The Shoe House had to be the most whimsical with the shoe shape being quite literal.



The Hobbit house made popular by the Lord of the Rings films were delineated quite well in the movies. The common features were round doors under a bermed roof.




Other less described fairy tales houses were put into the category of tiny whimsical story book houses.  This was where we could apply all kinds of design exercise and juggling of architectural elements to create the cutest story book houses.

Roof design was the most critical element for a story book house since from there, the shapes were determined and cuteness ensued.

The steep roofs, reminiscent of a witch’s hat, required no effort as they in themselves were quite spectacular.





Thatched roofs with curling and hugging eaves evoked the old cottage feel.  It was too bad they were not your Class A fire resistant kind of roof but they certainly exuded comfort and coziness.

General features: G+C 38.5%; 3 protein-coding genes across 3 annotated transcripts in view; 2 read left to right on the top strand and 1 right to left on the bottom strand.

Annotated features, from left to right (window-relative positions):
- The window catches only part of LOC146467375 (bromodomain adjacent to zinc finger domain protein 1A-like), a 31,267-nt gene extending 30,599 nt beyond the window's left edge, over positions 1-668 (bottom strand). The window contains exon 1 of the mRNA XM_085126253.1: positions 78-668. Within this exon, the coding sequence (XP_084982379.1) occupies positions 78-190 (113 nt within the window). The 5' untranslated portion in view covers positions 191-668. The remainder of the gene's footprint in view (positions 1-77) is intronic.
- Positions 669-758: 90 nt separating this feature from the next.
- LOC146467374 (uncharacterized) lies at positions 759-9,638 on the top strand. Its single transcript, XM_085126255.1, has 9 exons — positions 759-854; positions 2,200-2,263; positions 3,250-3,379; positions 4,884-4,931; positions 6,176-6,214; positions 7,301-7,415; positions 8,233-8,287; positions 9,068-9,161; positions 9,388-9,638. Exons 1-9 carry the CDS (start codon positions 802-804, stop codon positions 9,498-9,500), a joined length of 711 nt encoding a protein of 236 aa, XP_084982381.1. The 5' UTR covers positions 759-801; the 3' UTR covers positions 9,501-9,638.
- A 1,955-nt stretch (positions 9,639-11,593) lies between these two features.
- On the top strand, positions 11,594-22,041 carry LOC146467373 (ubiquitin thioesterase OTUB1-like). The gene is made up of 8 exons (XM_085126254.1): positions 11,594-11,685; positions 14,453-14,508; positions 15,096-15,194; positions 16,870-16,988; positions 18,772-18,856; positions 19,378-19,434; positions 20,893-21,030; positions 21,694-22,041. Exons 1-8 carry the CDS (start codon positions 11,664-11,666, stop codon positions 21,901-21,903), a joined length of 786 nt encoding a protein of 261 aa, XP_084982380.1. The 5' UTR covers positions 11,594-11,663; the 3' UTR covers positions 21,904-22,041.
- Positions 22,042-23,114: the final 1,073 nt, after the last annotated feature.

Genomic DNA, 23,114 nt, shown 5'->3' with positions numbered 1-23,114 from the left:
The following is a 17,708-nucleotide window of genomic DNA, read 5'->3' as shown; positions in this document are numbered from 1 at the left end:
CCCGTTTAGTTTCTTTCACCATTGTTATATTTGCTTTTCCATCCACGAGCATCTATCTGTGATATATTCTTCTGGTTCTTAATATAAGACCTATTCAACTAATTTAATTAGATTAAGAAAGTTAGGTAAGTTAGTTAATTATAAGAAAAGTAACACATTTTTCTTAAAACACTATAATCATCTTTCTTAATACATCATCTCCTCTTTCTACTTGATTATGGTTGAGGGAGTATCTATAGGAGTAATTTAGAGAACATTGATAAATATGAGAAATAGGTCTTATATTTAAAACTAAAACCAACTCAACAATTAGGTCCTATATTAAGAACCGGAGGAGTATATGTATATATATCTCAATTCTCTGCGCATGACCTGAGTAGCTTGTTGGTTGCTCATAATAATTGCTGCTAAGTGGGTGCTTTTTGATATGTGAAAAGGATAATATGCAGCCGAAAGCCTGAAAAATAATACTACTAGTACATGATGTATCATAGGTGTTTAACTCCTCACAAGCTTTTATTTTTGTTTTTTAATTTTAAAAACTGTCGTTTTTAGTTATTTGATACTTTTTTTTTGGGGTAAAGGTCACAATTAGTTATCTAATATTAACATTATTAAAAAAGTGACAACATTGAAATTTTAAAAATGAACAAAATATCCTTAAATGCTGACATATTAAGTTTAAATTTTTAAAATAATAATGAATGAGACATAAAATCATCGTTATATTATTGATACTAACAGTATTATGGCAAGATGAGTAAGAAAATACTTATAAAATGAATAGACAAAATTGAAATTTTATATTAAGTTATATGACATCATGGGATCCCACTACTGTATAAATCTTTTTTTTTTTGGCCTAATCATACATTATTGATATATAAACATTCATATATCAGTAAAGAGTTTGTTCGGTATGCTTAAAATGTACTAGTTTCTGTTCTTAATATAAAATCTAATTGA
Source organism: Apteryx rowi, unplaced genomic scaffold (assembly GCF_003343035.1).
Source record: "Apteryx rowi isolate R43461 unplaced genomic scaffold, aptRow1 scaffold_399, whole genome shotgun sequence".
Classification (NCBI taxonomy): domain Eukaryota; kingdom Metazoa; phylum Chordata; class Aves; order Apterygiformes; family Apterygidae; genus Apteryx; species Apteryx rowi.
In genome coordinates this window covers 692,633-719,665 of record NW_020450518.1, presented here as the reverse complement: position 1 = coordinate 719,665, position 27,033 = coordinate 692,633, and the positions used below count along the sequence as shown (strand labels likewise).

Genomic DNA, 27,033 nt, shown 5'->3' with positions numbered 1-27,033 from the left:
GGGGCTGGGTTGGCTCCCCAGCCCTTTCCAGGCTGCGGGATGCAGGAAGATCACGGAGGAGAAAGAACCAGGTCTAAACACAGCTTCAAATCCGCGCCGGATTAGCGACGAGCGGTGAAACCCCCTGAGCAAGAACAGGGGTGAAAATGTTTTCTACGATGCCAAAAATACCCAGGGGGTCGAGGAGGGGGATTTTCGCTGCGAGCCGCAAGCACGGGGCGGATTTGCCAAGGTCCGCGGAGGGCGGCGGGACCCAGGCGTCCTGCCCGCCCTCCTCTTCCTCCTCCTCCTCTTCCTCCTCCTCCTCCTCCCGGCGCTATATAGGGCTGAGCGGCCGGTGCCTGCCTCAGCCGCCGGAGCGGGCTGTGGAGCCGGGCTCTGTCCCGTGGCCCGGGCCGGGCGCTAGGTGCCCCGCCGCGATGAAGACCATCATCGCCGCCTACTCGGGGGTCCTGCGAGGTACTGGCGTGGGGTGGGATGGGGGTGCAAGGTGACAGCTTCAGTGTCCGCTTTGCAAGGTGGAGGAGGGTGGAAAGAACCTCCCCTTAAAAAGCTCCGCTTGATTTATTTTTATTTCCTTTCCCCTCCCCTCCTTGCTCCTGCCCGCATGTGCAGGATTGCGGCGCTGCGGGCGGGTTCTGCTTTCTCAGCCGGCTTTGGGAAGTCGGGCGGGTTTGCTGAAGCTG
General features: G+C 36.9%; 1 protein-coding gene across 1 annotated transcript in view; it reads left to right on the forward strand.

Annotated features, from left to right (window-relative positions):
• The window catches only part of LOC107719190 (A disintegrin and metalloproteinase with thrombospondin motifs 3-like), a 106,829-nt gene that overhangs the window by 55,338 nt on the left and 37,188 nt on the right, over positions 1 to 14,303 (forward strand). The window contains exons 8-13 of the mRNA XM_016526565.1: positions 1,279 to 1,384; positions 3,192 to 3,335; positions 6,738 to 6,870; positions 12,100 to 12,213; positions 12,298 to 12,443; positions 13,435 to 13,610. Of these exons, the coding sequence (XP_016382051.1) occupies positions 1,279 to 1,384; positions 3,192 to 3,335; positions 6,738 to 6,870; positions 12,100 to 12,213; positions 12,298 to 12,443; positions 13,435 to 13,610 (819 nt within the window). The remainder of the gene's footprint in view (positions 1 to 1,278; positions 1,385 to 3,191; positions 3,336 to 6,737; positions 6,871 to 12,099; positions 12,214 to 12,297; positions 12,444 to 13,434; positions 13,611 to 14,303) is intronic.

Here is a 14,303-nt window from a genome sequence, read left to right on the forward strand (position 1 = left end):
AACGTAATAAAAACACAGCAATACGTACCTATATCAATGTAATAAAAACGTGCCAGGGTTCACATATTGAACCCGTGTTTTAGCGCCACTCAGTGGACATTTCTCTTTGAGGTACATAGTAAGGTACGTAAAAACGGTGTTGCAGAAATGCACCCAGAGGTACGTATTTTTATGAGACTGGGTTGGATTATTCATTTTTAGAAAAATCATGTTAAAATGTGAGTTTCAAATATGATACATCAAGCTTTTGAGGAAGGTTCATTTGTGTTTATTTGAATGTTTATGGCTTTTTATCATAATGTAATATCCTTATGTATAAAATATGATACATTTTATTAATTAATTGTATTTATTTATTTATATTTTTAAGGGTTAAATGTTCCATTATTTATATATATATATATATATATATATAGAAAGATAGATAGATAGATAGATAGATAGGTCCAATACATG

Curving shingled or shake roofs were excellent substitution for the fire prevention conscious dwellers. Dreamy after all didn’t have to be impractical!



Then there were roofs that were comical and unique.  In the world of fairy tales, all shapes were allowed!




Next to roof shapes were the half timbered details.  They took on from the simplest shapes to the most undulating curves.



Doors were important as they hinted of  a world of witchcraft, dwarf living or that of a lost princess playing homemaker beyond their threshold.



It would be remiss if stonework of the most uneven kind were absent.  One found them on low wall, chimney or entire walls.